Opaleye are the Bluegill of the southern California coast: easy to catch, prevalent, and a blast on light tackle. They also happen to gorgeous. Note the blue edging of the fins and the iridescent blue eye that gives them their name.

Species: Opaleye (Girella nigricans)
Location: Dana Point Marina, Dana Point, CA
Date: August 9, 2017

After a long day on a boat in the taxing summer heat of Southern California, the last thing most people would do is go fishing again, but as we’ve established, my judgment is impaired when it comes to fishing.

As my cousin, Will Silvey, and I disembarked from the boat, I looked down into the water and noticed lots of little greenish-black fish shaped like Bluegill and a few slightly thicker, bright orange fish in the rocks of the marina.

Will is a die-hard spearfisherman, and the finality of the sport makes spearos’ fish identification skills better than the average conventional angler. You have to know what you’re shooting before you pull the trigger, right?

I asked Will, and he told me the greenish fish were Opaleye, an incredibly common fish along the SoCal coast. The orange fish, he told me, were Garibaldi. The latter are protected in California because they’re the state fish. According to the IUCN Red List, Garibaldi are a species of “Least Concern”. This means that they’re not at all Threatened. Rather, California protects them on purely emotional grounds as its state fish. Emotion has never trumped science in wildlife management before, so it’s shocking, right?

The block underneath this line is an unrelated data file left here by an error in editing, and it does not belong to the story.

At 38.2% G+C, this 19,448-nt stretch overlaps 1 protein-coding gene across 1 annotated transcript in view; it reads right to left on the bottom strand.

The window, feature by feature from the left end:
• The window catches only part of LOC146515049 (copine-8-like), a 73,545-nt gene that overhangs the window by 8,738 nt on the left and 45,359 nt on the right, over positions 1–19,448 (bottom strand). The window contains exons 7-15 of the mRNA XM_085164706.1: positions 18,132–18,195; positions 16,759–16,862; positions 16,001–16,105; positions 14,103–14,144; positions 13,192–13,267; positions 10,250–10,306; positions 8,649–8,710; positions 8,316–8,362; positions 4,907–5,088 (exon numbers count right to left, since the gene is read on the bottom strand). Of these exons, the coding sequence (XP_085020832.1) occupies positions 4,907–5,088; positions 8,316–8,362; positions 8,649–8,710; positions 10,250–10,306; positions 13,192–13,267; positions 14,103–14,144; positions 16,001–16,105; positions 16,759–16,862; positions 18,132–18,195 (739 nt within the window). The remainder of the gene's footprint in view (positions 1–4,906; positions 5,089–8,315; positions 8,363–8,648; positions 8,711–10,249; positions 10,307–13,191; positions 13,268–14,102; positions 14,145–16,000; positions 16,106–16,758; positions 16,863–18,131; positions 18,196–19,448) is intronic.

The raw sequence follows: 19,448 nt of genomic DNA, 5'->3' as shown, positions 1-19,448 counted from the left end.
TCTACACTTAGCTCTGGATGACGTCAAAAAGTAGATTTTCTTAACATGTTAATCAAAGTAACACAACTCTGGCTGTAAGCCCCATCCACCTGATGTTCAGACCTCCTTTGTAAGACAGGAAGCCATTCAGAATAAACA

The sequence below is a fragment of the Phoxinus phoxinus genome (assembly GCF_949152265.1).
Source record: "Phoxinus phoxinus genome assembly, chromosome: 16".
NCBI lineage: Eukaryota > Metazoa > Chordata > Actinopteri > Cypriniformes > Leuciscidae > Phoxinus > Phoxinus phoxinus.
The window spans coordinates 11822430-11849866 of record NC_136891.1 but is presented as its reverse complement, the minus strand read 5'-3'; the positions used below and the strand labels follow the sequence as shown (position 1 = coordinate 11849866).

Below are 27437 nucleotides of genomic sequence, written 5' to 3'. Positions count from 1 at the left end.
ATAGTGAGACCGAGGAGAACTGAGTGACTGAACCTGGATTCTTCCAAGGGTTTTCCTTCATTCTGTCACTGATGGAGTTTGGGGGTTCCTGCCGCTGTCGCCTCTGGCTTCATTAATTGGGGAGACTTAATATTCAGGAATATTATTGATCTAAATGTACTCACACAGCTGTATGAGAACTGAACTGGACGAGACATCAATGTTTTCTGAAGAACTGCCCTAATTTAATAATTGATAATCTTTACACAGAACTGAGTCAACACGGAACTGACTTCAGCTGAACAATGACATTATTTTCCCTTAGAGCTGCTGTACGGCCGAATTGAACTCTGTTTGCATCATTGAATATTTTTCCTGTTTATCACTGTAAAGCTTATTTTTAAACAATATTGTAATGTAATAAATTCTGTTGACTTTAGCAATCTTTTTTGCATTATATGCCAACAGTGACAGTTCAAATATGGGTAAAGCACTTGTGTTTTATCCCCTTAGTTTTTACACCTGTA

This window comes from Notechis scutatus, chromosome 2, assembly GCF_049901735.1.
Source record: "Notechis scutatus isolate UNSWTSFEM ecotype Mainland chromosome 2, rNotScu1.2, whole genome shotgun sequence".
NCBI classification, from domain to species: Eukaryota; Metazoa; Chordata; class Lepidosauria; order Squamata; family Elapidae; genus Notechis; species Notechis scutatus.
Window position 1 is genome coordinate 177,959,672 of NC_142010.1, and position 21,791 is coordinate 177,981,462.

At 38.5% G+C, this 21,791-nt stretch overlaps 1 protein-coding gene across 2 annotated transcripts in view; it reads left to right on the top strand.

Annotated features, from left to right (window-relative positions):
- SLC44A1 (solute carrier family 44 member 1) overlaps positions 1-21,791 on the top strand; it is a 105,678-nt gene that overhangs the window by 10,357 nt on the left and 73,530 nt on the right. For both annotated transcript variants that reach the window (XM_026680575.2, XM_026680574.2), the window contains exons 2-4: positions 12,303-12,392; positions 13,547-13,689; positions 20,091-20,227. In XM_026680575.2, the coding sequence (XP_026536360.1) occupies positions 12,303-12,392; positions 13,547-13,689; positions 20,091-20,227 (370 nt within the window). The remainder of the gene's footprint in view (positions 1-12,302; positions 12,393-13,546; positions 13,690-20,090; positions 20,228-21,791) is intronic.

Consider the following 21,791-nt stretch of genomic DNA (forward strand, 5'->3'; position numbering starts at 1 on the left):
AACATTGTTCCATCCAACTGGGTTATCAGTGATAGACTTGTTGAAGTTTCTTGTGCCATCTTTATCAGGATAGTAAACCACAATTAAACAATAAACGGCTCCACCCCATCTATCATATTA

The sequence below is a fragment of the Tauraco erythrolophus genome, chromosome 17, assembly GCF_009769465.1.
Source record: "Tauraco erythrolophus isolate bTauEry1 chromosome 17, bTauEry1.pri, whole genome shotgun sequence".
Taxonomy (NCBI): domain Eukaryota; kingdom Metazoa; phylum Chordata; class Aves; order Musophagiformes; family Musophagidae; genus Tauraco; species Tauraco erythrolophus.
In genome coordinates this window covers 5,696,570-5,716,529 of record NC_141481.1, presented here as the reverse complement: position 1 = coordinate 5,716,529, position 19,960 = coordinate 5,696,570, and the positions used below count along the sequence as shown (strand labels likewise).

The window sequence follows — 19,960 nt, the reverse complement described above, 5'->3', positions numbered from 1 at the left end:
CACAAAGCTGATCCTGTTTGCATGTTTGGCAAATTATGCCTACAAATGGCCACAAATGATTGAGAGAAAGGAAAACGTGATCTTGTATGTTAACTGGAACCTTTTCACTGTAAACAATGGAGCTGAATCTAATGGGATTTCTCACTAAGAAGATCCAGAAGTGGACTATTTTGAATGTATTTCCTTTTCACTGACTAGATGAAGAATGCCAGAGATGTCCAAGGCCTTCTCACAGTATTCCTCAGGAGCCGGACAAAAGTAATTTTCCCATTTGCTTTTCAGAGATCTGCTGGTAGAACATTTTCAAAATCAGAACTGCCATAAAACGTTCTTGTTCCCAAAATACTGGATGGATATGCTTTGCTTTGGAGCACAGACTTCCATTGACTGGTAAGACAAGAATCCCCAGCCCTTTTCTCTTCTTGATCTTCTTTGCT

LOLZ.

Anyway, I decided that as soon as we returned to his hilltop apartment in nearby Laguna Niguel, I’d return to chase those little fish. He had class that evening, so sadly he couldn’t join me, but that didn’t stop me.

***

I stopped by a grocery store, grabbed some frozen cocktail shrimp, and returned with a low-profile ultralight spinning setup spooled with 10-pound test to account for the rocks.

The signs on the marina read very clearly “No Fishing From Walkways”, and I didn’t wanna attract negative attention, especially with hundreds of people swarming the marina.

I looked around and failed to find an area without those signs. Then, I looked down. At the base of the walkways was a slight lip of concrete sticking out at the base of the eight-foot wall maybe six-to-12 inches in length.

It was summer, and I rarely wear shoes during the summer. I briefly regretted my style choices as I gritted my teeth, grabbed the railing with one hand and vaulted onto the tiny strip below.

My flip-flops grabbed, and I breathed a silent prayer before tipping my tiny, 1/64-ounce jighead with about a quarter of a cocktail shrimp and began sight-fishing to the little fish in the rocks.

***

I caught an Opaleye so quickly that I was a bit shocked. Then another. I had several Opaleye before I caught any other fish. Sadly, that little concrete lip was still a few feet above the rock-filled water below and getting a good picture was out of the question.

Fortunately, I did get a solid profile of an Opaleye facing to the right this year while fishing a lagoon not far from that original catch.

***

Fun fact: though I caught my first (and most of my subsequent) Opalaye on shrimp, mussels, and squid bits, the go-to bait is apparently frozen peas. I’ve yet to try it, but I have it on good authority that it is untouchable. Maybe worth a try sometime?

#SpeciesQuest // #CaughtOvgard

Read the next entry in #SpeciesQuest here: Species #103 — Salema.

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